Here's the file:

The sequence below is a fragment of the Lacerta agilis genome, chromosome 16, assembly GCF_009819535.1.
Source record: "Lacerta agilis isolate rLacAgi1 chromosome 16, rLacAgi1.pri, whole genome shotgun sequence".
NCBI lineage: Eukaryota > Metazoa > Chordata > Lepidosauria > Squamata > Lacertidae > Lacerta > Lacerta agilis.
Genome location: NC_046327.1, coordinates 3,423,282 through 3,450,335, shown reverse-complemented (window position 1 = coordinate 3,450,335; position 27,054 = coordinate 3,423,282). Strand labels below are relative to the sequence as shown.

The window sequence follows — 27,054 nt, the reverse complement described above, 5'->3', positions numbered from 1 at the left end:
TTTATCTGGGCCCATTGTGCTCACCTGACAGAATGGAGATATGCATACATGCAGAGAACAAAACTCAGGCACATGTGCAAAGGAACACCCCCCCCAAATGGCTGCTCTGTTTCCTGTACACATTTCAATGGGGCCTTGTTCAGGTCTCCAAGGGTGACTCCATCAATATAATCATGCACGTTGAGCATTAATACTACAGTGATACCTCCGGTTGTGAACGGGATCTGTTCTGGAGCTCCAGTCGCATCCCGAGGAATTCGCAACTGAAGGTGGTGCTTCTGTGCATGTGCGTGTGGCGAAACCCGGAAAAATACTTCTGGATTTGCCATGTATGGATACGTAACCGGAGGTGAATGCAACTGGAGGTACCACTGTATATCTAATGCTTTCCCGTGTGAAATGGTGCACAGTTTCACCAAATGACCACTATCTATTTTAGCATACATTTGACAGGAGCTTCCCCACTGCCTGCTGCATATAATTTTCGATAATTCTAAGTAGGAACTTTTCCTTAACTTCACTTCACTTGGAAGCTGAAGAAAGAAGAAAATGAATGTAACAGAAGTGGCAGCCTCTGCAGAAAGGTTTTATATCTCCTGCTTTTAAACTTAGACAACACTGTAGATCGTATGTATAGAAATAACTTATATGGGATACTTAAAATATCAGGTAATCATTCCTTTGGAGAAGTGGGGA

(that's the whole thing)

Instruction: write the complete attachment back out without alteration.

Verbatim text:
The sequence below is a fragment of the Lacerta agilis genome, chromosome 16, assembly GCF_009819535.1.
Source record: "Lacerta agilis isolate rLacAgi1 chromosome 16, rLacAgi1.pri, whole genome shotgun sequence".
NCBI lineage: Eukaryota > Metazoa > Chordata > Lepidosauria > Squamata > Lacertidae > Lacerta > Lacerta agilis.
Genome location: NC_046327.1, coordinates 3,423,282 through 3,450,335, shown reverse-complemented (window position 1 = coordinate 3,450,335; position 27,054 = coordinate 3,423,282). Strand labels below are relative to the sequence as shown.

The window sequence follows — 27,054 nt, the reverse complement described above, 5'->3', positions numbered from 1 at the left end:
TTTATCTGGGCCCATTGTGCTCACCTGACAGAATGGAGATATGCATACATGCAGAGAACAAAACTCAGGCACATGTGCAAAGGAACACCCCCCCCAAATGGCTGCTCTGTTTCCTGTACACATTTCAATGGGGCCTTGTTCAGGTCTCCAAGGGTGACTCCATCAATATAATCATGCACGTTGAGCATTAATACTACAGTGATACCTCCGGTTGTGAACGGGATCTGTTCTGGAGCTCCAGTCGCATCCCGAGGAATTCGCAACTGAAGGTGGTGCTTCTGTGCATGTGCGTGTGGCGAAACCCGGAAAAATACTTCTGGATTTGCCATGTATGGATACGTAACCGGAGGTGAATGCAACTGGAGGTACCACTGTATATCTAATGCTTTCCCGTGTGAAATGGTGCACAGTTTCACCAAATGACCACTATCTATTTTAGCATACATTTGACAGGAGCTTCCCCACTGCCTGCTGCATATAATTTTCGATAATTCTAAGTAGGAACTTTTCCTTAACTTCACTTCACTTGGAAGCTGAAGAAAGAAGAAAATGAATGTAACAGAAGTGGCAGCCTCTGCAGAAAGGTTTTATATCTCCTGCTTTTAAACTTAGACAACACTGTAGATCGTATGTATAGAAATAACTTATATGGGATACTTAAAATATCAGGTAATCATTCCTTTGGAGAAGTGGGGA